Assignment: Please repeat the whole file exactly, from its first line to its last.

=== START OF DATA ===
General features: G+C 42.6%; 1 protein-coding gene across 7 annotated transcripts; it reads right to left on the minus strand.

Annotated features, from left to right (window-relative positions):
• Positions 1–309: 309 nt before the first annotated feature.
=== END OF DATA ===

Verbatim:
General features: G+C 42.6%; 1 protein-coding gene across 7 annotated transcripts; it reads right to left on the minus strand.

Annotated features, from left to right (window-relative positions):
• Positions 1–309: 309 nt before the first annotated feature.